Pennsylvania’s efforts to prepare our youngest learners for a lifetime of academic achievement and success have slowed and, in some areas, stagnated, according to the latest annual School Readiness report from Pennsylvania Partnerships for Children.
“There are troubling signs that our deferred investments in young Pennsylvanians are starting to impact their long-term opportunities to learn and achieve,” said PPC President and CEO Joan Benso. “Unlike some investments, which can be put off until the economy rebounds, we only get one chance to build a solid foundation for each child’s future – and each child helps dictate the future of our commonwealth.”
The 2012 School Readiness report details how well Pennsylvania is doing preparing its youngest children for school by gauging progress on several child well-being indicators, including accessibility to quality early learning resources and medical care.
For the first time ever, this year’s School Readiness report includes county-specific data tables, enabling Pennsylvanians to have a snapshot of local measures and see how their region compares to other parts of the commonwealth.
This year’s report found the commonwealth as a whole has made no significant progress during the past year in several key areas that affect young children and their families, including:
- Children living in low-income families – About 2 in 5 Pennsylvania children ages 0-4 continue to live in low-income households, making them more likely to face nutrition and health problems and less likely to succeed in school.
- Access to health insurance – About 1 in 20 children ages 0-4 lack health insurance, which can lead to a lack of treatment or delayed treatment for a range of physical and behavioral health issues. Uninsured children also are more likely to miss school and struggle academically.
- Access to child care subsidy – The number of state-subsidized child care slots available to infants, toddlers and preschool children has remained flat, at fewer than 42,000. For many low-income families, child care subsidy is a critical means for working parents to obtain high-quality child care so they can hold down jobs.
The lack of progress in these areas is compounded by other, more troubling signs, including a sharp decline in the number of young children who receive health insurance coverage through Pennsylvania’s Children’s Health Insurance Program (CHIP) and Medicaid. Both programs are critical to ensuring children have the access to physical and behavioral health care resources they need to thrive in their earliest years.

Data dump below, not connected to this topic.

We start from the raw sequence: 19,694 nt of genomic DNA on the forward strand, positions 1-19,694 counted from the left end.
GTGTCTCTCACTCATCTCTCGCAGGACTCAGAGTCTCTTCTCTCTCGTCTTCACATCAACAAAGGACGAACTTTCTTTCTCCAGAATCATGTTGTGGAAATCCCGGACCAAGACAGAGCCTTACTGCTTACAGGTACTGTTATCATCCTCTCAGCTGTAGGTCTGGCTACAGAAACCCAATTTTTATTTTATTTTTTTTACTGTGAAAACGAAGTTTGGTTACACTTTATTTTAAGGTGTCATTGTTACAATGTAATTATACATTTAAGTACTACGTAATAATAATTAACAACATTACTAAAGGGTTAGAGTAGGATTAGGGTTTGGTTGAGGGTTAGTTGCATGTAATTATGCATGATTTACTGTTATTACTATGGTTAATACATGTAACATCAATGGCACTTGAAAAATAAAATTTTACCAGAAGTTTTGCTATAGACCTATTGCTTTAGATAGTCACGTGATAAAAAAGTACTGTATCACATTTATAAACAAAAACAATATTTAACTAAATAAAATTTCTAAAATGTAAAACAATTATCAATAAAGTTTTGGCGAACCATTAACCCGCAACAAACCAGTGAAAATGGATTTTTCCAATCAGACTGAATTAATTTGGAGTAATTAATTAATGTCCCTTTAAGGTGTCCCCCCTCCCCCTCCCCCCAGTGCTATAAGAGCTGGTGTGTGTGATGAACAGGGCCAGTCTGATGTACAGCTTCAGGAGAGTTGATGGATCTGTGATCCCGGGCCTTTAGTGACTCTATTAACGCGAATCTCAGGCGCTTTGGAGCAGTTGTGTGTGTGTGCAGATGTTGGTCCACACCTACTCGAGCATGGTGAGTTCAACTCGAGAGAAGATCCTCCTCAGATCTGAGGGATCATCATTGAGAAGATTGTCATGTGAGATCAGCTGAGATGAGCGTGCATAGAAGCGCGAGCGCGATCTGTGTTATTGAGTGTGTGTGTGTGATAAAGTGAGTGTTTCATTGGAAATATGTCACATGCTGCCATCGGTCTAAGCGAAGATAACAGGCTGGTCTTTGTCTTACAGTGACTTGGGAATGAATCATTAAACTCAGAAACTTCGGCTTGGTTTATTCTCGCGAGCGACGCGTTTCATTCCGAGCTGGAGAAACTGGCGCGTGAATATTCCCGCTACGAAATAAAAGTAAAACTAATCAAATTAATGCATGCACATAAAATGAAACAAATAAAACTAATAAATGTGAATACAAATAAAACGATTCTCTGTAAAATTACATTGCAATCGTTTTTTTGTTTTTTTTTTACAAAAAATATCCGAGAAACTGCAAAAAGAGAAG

“The number of Pennsylvania children ages 4 and under who are covered by CHIP or Medicaid fell by more than 40,000 in just a year,” Benso said. “Such a large drop is alarming, especially given Pennsylvania’s longstanding reputation as a national leader in covering all kids.”
Pennsylvania also saw the number of children enrolled in publicly funded, high-quality pre-kindergarten programs drop by more than 3,200 in the past year, despite the proven, cost-saving benefits of programs like Pennsylvania Pre-K Counts and Head Start. The percentage of Pennsylvania 3- and 4-year-olds benefitting from publicly funded pre-k is at its lowest since 2007.
There are some hopeful signs in the School Readiness report, including an increase in the number of children served through Pennsylvania’s early intervention services and high-quality child care. Both help improve school readiness, and high-quality child care in particular has been shown to have a strong return on investment for Pennsylvania taxpayers.
“From pre-k investments to child care subsidies to health insurance, we know what works to help our youngest learners get off to a good start,” Benso said. “The challenge facing our state leaders is to make these areas a priority in the commonwealth’s budget. We can invest in our kids now – or pay much more later.”
For more information on the 2012 School Readiness report and to see county-specific data tables, visit PPC’s website at papartnerships.org/sr2012.